Background: We introduce an algorithmic approach to optimize diagnostic and prognostic value of gated cardiac single photon emission computed tomography (SPECT) and magnetic resonance (MR) myocardial perfusion imaging (MPI) modalities in women with suspected myocardial ischemia. The novel approach: bio-informatics assessment schema (BIAS) forms a mathematical model utilizing MPI data and cardiac metrics generated by one modality to predict the MPI status of another modality. The model identifies cardiac features that either enhance or mask the image-based evidence of ischemia. For each patient, the BIAS model value is used to set an appropriate threshold for the detection of ischemia.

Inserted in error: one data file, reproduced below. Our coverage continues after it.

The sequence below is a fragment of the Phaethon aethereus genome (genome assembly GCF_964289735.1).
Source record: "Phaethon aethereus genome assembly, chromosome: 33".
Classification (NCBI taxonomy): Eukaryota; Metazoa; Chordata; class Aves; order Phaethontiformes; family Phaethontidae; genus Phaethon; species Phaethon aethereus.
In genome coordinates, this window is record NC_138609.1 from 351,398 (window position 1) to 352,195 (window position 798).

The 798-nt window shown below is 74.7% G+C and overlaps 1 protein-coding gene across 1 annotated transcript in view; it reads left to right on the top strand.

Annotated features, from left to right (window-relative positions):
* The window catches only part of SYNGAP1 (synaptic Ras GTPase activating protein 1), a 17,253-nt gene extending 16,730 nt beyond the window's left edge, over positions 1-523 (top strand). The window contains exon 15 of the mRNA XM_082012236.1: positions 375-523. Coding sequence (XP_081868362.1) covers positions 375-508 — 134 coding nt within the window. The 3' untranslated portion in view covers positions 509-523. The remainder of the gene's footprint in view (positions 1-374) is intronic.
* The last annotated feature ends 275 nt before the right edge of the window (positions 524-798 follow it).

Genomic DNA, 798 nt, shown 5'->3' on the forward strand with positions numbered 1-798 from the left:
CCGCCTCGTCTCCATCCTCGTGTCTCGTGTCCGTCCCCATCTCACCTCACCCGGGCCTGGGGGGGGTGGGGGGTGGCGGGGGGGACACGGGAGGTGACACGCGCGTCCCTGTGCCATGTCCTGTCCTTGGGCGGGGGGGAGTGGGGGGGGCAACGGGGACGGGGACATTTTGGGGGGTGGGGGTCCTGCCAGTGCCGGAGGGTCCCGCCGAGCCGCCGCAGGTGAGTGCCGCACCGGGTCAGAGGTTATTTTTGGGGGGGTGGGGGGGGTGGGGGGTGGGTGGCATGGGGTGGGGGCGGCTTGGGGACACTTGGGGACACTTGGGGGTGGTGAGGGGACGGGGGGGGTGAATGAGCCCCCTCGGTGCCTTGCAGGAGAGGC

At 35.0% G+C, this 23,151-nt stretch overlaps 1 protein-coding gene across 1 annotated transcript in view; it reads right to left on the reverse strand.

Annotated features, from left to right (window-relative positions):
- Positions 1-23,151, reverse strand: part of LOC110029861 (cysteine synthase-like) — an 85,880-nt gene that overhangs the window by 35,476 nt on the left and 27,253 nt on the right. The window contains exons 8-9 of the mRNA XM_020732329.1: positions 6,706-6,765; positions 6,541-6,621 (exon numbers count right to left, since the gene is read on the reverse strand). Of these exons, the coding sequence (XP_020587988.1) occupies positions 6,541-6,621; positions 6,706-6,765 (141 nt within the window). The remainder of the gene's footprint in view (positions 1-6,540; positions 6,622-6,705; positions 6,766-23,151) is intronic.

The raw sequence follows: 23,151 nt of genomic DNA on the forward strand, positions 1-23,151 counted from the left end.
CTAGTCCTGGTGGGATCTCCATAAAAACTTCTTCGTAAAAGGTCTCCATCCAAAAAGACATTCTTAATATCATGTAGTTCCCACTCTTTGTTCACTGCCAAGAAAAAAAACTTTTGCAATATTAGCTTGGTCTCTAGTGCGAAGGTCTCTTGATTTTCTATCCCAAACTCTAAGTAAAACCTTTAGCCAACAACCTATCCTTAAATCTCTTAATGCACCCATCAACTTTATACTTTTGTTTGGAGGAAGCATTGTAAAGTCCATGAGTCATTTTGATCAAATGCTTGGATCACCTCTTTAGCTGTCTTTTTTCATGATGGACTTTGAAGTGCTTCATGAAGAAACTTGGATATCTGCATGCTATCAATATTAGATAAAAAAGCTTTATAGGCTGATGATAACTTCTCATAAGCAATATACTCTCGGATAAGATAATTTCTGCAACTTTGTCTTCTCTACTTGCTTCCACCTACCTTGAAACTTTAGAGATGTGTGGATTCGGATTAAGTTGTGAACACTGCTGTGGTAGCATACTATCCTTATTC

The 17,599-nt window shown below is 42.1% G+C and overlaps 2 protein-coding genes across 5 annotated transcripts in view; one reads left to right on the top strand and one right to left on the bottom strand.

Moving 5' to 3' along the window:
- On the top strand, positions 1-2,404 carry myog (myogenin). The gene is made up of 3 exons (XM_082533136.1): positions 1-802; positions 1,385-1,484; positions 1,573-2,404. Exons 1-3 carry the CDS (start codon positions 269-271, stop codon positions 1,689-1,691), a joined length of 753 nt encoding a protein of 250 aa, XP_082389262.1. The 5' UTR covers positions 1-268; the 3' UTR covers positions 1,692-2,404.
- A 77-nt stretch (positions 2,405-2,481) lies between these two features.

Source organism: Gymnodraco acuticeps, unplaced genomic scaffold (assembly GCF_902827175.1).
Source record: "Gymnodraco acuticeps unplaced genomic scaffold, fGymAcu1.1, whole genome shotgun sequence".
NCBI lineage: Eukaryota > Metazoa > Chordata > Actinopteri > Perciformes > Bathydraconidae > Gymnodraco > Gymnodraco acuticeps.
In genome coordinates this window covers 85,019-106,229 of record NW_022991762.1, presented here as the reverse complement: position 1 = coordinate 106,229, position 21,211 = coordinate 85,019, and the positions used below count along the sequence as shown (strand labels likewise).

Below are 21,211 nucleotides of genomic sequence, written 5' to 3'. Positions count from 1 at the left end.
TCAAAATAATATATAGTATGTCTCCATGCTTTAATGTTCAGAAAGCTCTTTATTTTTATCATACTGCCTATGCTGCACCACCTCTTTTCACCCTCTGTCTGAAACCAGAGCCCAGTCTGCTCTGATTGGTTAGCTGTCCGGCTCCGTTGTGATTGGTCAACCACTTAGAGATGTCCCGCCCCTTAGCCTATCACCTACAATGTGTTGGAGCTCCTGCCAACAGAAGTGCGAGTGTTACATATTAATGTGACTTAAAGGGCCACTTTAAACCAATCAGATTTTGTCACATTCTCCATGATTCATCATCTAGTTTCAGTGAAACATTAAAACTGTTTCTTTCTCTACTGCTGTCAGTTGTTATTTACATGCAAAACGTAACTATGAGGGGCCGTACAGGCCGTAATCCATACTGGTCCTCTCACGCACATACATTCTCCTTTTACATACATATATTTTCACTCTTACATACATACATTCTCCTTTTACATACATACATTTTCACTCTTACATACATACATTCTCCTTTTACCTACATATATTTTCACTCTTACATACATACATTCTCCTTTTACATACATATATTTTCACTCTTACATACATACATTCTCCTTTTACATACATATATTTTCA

Methods: Women (n=130), with symptoms and signs of suspected myocardial ischemia, underwent MPI assessment for regional perfusion defects using two different modalities: gated SPECT and MR. To determine perfusion status, MR data were evaluated qualitatively (MRIQL) and semi-quantitatively (MRISQ) while SPECT data were evaluated using conventional clinical criteria. Evaluators were masked to results of the alternate modality. These MPI status readings were designated “original”. Two regression models designated “BIAS” models were generated to model MPI status obtained with one modality (e.g., MRI) compared with a second modality (e.g., SPECT), but importantly, the BIAS models did not include the primary Original MPI reading of the predicting modality. Instead, the BIAS models included auxiliary measurements like left ventricular chamber volumes and myocardial wall thickness. For each modality, the BIAS model was used to set a progressive threshold for interpretation of MPI status. Women were then followed for 38±14 months for the development of a first major adverse cardiovascular event [MACE: CV death, nonfatal myocardial infarction (MI) or hospitalization for heart failure]. Original and BIAS-augmented perfusion status were compared in their ability to detect coronary artery disease (CAD) and for prediction of MACE.